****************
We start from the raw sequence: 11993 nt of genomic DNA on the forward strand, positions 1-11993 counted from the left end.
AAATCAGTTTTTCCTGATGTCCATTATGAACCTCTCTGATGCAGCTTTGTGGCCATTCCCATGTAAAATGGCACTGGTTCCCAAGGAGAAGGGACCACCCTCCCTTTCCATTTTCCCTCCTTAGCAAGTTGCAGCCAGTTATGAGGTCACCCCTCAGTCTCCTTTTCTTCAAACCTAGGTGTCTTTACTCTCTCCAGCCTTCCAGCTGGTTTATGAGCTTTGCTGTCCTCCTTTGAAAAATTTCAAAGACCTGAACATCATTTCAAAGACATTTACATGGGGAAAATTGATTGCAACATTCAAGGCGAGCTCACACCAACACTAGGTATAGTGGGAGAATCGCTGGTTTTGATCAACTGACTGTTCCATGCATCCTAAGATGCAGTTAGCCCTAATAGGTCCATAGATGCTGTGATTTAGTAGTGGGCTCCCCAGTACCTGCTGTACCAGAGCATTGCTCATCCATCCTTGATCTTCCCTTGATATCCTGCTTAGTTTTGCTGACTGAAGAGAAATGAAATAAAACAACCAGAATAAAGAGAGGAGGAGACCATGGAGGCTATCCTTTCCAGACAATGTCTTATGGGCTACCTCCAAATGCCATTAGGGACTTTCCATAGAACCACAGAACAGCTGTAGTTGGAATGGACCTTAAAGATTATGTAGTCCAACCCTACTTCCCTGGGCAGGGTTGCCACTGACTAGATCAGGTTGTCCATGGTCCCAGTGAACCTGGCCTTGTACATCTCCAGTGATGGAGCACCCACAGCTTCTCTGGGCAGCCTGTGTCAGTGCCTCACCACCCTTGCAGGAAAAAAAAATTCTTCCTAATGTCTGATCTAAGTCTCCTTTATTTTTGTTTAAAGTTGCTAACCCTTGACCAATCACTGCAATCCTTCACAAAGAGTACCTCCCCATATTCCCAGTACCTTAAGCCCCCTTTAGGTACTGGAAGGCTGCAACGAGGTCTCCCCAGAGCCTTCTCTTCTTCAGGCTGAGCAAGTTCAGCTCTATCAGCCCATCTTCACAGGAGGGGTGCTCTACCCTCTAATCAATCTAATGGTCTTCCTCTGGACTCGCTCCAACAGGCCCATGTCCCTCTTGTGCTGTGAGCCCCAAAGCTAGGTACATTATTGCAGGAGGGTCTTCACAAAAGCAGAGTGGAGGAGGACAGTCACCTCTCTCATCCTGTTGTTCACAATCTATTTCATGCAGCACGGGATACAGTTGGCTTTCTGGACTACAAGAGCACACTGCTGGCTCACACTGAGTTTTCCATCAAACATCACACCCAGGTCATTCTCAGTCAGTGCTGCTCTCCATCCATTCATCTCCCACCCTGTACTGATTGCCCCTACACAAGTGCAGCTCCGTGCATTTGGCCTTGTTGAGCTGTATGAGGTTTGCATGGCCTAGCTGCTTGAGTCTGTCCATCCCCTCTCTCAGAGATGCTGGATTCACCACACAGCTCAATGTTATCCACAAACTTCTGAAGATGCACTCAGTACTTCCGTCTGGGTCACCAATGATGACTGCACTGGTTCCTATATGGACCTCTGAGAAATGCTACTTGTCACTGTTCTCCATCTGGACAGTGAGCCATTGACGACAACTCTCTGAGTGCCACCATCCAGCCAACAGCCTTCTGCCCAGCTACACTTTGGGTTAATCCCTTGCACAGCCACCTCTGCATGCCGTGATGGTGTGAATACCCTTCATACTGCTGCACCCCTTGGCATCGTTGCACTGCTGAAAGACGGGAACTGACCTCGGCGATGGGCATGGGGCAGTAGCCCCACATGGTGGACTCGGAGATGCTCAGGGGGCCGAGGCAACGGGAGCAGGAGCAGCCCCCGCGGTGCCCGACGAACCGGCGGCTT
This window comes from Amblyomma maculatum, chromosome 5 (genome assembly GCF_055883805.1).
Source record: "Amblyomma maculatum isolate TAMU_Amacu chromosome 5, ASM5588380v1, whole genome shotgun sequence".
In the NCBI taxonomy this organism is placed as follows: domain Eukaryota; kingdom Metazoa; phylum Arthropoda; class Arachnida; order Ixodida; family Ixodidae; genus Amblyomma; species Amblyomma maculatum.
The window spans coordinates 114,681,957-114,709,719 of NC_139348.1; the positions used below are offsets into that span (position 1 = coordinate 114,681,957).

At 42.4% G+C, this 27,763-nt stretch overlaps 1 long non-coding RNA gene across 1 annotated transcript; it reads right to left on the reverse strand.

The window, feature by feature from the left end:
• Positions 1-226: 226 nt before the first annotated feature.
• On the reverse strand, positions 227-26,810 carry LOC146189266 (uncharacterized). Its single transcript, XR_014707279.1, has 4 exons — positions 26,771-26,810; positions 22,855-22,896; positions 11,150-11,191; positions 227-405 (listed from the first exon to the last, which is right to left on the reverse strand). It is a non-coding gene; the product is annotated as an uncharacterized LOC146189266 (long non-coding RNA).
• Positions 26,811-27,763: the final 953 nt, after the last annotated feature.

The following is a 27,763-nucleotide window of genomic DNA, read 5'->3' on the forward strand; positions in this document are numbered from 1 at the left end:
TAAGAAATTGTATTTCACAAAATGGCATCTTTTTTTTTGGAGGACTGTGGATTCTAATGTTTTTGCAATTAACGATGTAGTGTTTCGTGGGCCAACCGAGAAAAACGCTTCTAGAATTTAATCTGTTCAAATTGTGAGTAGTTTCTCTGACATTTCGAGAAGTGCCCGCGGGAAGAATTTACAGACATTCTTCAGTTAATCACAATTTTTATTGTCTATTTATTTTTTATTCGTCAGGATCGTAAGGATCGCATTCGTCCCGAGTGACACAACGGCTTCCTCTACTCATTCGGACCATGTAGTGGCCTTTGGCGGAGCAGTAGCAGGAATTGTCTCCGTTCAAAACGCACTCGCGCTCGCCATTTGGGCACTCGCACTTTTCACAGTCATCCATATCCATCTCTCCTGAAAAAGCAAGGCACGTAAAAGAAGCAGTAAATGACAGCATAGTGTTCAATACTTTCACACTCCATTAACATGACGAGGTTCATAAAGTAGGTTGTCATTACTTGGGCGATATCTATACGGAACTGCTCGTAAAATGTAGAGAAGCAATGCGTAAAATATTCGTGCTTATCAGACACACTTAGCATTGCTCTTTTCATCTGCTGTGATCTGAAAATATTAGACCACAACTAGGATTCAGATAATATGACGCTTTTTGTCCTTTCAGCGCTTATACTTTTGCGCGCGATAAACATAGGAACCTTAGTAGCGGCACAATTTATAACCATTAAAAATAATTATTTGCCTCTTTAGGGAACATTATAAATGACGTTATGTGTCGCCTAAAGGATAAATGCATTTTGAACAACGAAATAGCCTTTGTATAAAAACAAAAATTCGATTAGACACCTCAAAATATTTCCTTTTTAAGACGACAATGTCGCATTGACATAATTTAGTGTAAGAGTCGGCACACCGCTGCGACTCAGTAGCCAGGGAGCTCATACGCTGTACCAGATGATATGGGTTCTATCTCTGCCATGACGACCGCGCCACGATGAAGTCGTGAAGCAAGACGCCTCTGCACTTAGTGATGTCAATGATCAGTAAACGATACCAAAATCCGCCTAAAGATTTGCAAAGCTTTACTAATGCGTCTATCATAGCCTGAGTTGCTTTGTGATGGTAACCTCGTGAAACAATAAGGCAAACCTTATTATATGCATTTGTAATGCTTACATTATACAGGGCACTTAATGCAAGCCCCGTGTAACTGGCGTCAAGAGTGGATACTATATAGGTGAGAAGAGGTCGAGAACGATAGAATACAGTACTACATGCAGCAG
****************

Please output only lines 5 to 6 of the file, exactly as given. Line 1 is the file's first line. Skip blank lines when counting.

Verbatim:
In the NCBI taxonomy this organism is placed as follows: domain Eukaryota; kingdom Metazoa; phylum Arthropoda; class Arachnida; order Ixodida; family Ixodidae; genus Amblyomma; species Amblyomma maculatum.
The window spans coordinates 114,681,957-114,709,719 of NC_139348.1; the positions used below are offsets into that span (position 1 = coordinate 114,681,957).